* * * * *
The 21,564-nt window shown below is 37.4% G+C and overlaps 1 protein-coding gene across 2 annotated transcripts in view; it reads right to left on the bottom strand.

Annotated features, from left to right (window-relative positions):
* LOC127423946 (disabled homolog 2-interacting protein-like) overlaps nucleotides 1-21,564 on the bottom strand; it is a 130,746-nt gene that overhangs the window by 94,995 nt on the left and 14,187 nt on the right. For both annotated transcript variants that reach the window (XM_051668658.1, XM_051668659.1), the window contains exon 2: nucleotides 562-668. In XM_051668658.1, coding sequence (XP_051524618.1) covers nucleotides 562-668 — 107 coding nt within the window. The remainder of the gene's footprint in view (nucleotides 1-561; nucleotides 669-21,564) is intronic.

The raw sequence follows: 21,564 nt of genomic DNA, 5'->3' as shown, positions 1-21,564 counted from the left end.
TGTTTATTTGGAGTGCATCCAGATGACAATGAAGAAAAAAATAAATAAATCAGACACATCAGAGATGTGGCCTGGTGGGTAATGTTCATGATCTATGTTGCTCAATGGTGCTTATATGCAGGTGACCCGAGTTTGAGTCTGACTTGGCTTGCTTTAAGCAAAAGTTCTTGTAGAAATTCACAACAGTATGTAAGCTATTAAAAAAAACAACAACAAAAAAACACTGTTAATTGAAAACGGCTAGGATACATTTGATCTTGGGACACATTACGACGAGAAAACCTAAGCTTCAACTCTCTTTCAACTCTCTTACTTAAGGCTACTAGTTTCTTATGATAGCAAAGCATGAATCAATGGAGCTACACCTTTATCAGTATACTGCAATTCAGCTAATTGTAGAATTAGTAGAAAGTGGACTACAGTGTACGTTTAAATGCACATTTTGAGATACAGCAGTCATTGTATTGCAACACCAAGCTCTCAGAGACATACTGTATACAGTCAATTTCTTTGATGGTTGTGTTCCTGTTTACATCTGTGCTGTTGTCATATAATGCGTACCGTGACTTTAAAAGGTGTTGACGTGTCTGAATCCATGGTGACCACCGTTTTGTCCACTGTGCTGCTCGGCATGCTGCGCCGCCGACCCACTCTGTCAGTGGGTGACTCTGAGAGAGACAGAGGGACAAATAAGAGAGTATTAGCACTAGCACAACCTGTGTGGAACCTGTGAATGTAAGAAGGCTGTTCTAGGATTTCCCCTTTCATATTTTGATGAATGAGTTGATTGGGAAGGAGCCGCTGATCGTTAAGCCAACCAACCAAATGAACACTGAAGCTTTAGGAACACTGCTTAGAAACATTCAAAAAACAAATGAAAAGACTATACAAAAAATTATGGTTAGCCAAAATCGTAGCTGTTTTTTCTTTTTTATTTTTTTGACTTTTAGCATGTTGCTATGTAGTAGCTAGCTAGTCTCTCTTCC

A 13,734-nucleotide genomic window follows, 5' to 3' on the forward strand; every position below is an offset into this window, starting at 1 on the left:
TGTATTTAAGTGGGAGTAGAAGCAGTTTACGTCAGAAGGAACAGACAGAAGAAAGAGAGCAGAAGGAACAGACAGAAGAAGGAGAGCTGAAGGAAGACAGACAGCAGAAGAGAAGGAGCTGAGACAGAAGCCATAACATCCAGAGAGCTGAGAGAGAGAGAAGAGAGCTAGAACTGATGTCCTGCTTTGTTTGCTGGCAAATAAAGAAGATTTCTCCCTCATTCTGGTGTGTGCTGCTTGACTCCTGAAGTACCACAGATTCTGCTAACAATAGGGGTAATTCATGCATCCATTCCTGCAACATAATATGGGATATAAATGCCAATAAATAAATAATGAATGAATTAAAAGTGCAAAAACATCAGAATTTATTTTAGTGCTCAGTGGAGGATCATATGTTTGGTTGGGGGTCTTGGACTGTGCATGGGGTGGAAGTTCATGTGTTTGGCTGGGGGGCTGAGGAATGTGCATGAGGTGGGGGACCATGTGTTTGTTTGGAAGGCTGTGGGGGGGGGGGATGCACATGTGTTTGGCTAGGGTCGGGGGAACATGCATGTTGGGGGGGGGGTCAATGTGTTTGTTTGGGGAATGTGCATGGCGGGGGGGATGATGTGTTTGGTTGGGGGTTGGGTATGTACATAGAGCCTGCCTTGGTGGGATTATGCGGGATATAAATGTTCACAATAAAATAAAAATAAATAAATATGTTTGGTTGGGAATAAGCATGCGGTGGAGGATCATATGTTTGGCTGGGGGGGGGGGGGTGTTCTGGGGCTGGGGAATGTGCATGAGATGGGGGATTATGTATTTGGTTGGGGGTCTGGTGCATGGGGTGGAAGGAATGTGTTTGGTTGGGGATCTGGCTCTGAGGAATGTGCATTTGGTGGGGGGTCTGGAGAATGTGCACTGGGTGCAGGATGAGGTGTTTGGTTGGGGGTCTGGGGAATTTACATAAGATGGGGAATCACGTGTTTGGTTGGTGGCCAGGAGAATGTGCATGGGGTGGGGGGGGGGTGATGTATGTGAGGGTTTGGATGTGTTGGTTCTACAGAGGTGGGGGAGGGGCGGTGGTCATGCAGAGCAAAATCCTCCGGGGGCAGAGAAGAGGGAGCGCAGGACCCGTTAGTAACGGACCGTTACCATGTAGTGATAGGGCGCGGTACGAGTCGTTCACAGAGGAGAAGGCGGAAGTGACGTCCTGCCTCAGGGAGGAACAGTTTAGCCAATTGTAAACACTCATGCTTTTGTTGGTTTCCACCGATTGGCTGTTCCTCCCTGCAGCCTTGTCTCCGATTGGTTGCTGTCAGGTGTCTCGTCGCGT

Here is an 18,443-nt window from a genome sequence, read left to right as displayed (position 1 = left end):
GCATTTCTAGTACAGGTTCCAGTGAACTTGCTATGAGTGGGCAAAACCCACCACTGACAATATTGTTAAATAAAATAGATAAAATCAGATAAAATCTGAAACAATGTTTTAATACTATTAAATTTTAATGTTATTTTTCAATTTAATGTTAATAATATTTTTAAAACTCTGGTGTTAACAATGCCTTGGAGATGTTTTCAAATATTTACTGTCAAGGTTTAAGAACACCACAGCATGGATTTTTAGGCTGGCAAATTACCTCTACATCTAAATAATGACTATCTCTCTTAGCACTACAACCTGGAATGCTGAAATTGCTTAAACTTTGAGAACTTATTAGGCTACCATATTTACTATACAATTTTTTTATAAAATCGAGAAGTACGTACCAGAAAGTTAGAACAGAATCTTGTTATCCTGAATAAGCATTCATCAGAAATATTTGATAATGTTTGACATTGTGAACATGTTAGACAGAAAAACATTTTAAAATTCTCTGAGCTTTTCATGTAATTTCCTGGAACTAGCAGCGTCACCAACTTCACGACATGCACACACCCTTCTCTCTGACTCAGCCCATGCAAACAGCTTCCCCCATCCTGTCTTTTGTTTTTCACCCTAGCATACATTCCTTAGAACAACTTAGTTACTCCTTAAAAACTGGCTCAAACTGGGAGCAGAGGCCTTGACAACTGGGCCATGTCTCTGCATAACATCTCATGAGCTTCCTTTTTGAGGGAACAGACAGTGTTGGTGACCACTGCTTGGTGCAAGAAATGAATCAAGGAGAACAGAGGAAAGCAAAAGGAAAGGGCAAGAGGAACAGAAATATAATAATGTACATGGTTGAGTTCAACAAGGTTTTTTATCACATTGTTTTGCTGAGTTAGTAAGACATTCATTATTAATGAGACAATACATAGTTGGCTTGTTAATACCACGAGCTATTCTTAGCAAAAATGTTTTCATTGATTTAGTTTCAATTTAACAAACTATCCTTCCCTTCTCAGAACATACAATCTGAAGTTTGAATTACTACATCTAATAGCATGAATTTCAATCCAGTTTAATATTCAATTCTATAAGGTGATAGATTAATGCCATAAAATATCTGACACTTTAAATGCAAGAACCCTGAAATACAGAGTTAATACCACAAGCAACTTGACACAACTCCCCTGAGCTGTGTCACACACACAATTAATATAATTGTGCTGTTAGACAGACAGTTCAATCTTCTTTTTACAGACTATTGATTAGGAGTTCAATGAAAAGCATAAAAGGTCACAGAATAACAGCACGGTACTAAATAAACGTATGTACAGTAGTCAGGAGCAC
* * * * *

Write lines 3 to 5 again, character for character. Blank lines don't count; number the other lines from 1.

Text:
* LOC127423946 (disabled homolog 2-interacting protein-like) overlaps nucleotides 1-21,564 on the bottom strand; it is a 130,746-nt gene that overhangs the window by 94,995 nt on the left and 14,187 nt on the right. For both annotated transcript variants that reach the window (XM_051668658.1, XM_051668659.1), the window contains exon 2: nucleotides 562-668. In XM_051668658.1, coding sequence (XP_051524618.1) covers nucleotides 562-668 — 107 coding nt within the window. The remainder of the gene's footprint in view (nucleotides 1-561; nucleotides 669-21,564) is intronic.

The raw sequence follows: 21,564 nt of genomic DNA, 5'->3' as shown, positions 1-21,564 counted from the left end.
TGTTTATTTGGAGTGCATCCAGATGACAATGAAGAAAAAAATAAATAAATCAGACACATCAGAGATGTGGCCTGGTGGGTAATGTTCATGATCTATGTTGCTCAATGGTGCTTATATGCAGGTGACCCGAGTTTGAGTCTGACTTGGCTTGCTTTAAGCAAAAGTTCTTGTAGAAATTCACAACAGTATGTAAGCTATTAAAAAAAACAACAACAAAAAAACACTGTTAATTGAAAACGGCTAGGATACATTTGATCTTGGGACACATTACGACGAGAAAACCTAAGCTTCAACTCTCTTTCAACTCTCTTACTTAAGGCTACTAGTTTCTTATGATAGCAAAGCATGAATCAATGGAGCTACACCTTTATCAGTATACTGCAATTCAGCTAATTGTAGAATTAGTAGAAAGTGGACTACAGTGTACGTTTAAATGCACATTTTGAGATACAGCAGTCATTGTATTGCAACACCAAGCTCTCAGAGACATACTGTATACAGTCAATTTCTTTGATGGTTGTGTTCCTGTTTACATCTGTGCTGTTGTCATATAATGCGTACCGTGACTTTAAAAGGTGTTGACGTGTCTGAATCCATGGTGACCACCGTTTTGTCCACTGTGCTGCTCGGCATGCTGCGCCGCCGACCCACTCTGTCAGTGGGTGACTCTGAGAGAGACAGAGGGACAAATAAGAGAGTATTAGCACTAGCACAACCTGTGTGGAACCTGTGAATGTAAGAAGGCTGTTCTAGGATTTCCCCTTTCATATTTTGATGAATGAGTTGATTGGGAAGGAGCCGCTGATCGTTAAGCCAACCAACCAAATGAACACTGAAGCTTTAGGAACACTGCTTAGAAACATTCAAAAAACAAATGAAAAGACTATACAAAAAATTATGGTTAGCCAAAATCGTAGCTGTTTTTTCTTTTTTATTTTTTTGACTTTTAGCATGTTGCTATGTAGTAGCTAGCTAGTCTCTCTTCC